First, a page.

1) Types of Characters:
Protagonist (hero): the central figure with whom we usually sympathize or identify
Antagonist (villain): the figure who opposes the protagonist and creates the conflict
Foil Character: the figure whose personality traits are the opposite of the main character’s. This is a supporting character and usually made to shine the protagonist.
2) The ways characters are portrayed:(varnan )
Flat Characters (stock, static characters or stereotypes): they have no depth and no change; we only see one side or aspect of them. Most supporting characters are portrayed in this way, for example, a strict teacher, a helpful policeman, and an evil stepmother.
Round Characters (dynamic character): they have more fully developed personalities. We expect the protagonists and antagonists to be rounded individuals who express a range of emotion and change throughout the narrative, usually toward greater maturity.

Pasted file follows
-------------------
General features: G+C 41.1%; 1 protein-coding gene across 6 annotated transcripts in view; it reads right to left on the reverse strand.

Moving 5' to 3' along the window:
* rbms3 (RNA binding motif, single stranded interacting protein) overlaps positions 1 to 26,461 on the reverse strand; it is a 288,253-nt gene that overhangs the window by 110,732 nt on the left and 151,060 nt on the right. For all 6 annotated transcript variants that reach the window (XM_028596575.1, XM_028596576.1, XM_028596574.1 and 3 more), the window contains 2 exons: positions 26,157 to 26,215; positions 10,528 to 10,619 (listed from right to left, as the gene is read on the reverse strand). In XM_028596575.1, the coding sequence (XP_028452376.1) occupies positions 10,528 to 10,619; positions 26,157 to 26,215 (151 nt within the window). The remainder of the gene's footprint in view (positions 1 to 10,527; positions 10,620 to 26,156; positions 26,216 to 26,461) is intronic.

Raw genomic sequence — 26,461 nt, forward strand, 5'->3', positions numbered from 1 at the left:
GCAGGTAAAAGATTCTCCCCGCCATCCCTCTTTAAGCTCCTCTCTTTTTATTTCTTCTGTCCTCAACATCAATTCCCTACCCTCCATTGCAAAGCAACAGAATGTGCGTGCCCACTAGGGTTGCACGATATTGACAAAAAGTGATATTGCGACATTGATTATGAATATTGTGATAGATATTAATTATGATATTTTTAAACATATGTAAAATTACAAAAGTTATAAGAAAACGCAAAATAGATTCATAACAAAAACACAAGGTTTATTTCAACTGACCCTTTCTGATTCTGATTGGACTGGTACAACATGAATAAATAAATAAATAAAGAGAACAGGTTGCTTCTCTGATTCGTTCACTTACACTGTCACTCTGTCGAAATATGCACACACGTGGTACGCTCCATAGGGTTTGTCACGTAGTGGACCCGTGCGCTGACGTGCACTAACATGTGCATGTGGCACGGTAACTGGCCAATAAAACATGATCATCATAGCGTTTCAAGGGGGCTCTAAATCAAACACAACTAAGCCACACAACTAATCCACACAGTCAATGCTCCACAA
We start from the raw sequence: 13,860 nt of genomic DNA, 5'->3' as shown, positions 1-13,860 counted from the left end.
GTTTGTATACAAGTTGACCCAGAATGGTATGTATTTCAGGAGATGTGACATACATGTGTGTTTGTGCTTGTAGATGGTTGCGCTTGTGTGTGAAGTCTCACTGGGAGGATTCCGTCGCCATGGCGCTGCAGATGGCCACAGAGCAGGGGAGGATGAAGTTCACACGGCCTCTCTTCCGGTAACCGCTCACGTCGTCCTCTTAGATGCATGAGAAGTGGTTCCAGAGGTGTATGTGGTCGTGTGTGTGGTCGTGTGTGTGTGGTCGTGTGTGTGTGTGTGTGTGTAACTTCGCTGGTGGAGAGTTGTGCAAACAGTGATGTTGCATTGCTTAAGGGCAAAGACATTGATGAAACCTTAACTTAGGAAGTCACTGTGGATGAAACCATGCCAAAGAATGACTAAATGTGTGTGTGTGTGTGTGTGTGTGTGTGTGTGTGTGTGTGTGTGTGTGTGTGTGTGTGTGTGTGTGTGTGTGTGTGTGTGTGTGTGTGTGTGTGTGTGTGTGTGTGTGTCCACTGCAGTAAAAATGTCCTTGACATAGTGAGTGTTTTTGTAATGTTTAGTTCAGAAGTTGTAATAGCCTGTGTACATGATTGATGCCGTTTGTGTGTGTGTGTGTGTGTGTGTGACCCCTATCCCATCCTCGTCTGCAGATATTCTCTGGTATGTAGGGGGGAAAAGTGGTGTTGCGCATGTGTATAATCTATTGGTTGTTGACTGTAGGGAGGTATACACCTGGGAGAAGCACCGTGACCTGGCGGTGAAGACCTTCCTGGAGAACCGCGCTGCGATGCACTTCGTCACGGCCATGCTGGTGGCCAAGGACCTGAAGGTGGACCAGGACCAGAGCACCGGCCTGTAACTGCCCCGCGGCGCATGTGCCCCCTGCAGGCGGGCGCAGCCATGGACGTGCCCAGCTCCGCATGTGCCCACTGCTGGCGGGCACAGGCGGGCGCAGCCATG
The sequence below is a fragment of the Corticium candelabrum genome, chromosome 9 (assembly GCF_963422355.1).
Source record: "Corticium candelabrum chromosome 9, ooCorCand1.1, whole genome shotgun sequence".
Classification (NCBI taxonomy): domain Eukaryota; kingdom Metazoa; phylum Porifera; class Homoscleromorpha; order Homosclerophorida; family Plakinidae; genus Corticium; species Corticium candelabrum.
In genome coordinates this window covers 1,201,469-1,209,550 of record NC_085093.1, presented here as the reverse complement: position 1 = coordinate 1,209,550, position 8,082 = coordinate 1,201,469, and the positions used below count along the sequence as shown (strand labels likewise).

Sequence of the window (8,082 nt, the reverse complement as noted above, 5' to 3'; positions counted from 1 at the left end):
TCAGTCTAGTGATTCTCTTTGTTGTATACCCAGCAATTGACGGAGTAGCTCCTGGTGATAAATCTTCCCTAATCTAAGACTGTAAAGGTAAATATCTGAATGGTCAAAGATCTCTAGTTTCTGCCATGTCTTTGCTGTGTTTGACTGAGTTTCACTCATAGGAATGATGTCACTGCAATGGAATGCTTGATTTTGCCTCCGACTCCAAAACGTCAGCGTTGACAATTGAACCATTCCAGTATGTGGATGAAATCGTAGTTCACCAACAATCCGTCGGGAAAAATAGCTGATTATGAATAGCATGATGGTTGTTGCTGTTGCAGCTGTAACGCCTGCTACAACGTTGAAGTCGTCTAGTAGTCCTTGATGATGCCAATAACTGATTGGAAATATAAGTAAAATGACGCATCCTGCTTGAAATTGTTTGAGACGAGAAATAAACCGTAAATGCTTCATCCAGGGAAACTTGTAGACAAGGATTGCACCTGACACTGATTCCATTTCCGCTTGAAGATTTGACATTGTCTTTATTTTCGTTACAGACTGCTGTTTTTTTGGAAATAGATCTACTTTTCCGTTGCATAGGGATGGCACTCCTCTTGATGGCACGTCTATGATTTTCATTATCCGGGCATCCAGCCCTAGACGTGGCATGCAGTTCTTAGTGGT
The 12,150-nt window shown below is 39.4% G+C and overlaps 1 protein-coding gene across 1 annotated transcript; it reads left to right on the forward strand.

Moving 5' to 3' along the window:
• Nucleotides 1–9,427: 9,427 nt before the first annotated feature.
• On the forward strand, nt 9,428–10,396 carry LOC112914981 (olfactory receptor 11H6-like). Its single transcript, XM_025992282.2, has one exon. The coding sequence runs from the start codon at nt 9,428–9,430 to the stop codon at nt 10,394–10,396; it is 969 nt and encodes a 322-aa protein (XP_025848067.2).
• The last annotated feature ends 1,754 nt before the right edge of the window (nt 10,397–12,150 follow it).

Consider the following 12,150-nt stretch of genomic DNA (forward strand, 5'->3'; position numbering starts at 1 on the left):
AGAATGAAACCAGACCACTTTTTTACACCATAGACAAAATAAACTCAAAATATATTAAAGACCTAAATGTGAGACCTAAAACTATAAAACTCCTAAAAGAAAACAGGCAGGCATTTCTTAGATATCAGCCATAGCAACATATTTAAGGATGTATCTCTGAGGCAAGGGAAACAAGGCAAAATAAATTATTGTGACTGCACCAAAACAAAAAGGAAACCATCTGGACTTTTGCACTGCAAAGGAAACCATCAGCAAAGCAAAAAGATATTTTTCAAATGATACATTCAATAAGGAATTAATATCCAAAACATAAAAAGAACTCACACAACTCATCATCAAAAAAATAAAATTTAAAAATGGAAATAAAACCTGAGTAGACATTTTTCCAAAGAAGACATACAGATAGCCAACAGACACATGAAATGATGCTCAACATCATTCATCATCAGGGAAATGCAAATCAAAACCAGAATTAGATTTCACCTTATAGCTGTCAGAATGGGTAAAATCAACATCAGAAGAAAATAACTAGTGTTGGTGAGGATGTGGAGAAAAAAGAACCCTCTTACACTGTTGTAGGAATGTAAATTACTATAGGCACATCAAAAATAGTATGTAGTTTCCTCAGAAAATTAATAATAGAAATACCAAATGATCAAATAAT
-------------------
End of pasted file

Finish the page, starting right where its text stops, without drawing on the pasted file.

3) The ways characters are revealed:
What the narrator says about the character
What the other characters say about the character
What the character says about himself or herself
What the character actually does Setting
1) The setting refers to the time, the geographical locations, and the general environment and circumstances(halaat) that prevail(prachalit) in a narrative. The setting helps to establish the mood of a story. 2) Two types of setting:
Integral Setting: the setting is fully described in both time and place, usually found in historical fiction.
Backdrop Setting: the setting is vague and general, which helps to convey a universal, timeless tale. This type of setting is often found in folktales and simply sets the stage and the mood. For example, "long ago in a cottage in the deep woods" and "once upon a time there was a great land that had an Emperor." Narrative Point of View
Internal Narrator (First-person Narrator; the narrator uses "I" to refer to himself/herself): the narrator is a character in